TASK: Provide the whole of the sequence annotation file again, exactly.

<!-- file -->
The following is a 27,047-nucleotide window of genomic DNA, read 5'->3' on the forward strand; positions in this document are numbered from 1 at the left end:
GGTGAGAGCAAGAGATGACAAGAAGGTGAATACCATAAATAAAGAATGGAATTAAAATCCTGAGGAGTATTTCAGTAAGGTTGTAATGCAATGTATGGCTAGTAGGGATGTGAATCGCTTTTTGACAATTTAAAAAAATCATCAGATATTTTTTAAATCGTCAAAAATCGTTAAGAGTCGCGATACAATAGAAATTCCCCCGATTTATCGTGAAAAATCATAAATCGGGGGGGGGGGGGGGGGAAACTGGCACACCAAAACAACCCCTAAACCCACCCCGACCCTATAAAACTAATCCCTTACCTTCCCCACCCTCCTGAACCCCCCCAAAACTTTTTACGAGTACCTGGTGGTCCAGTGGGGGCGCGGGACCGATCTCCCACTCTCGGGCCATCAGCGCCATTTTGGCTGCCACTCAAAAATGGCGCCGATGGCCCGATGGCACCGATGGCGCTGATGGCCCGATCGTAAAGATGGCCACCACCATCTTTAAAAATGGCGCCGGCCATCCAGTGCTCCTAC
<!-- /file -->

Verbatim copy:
The following is a 27,047-nucleotide window of genomic DNA, read 5'->3' on the forward strand; positions in this document are numbered from 1 at the left end:
GGTGAGAGCAAGAGATGACAAGAAGGTGAATACCATAAATAAAGAATGGAATTAAAATCCTGAGGAGTATTTCAGTAAGGTTGTAATGCAATGTATGGCTAGTAGGGATGTGAATCGCTTTTTGACAATTTAAAAAAATCATCAGATATTTTTTAAATCGTCAAAAATCGTTAAGAGTCGCGATACAATAGAAATTCCCCCGATTTATCGTGAAAAATCATAAATCGGGGGGGGGGGGGGGGGAAACTGGCACACCAAAACAACCCCTAAACCCACCCCGACCCTATAAAACTAATCCCTTACCTTCCCCACCCTCCTGAACCCCCCCAAAACTTTTTACGAGTACCTGGTGGTCCAGTGGGGGCGCGGGACCGATCTCCCACTCTCGGGCCATCAGCGCCATTTTGGCTGCCACTCAAAAATGGCGCCGATGGCCCGATGGCACCGATGGCGCTGATGGCCCGATCGTAAAGATGGCCACCACCATCTTTAAAAATGGCGCCGGCCATCCAGTGCTCCTAC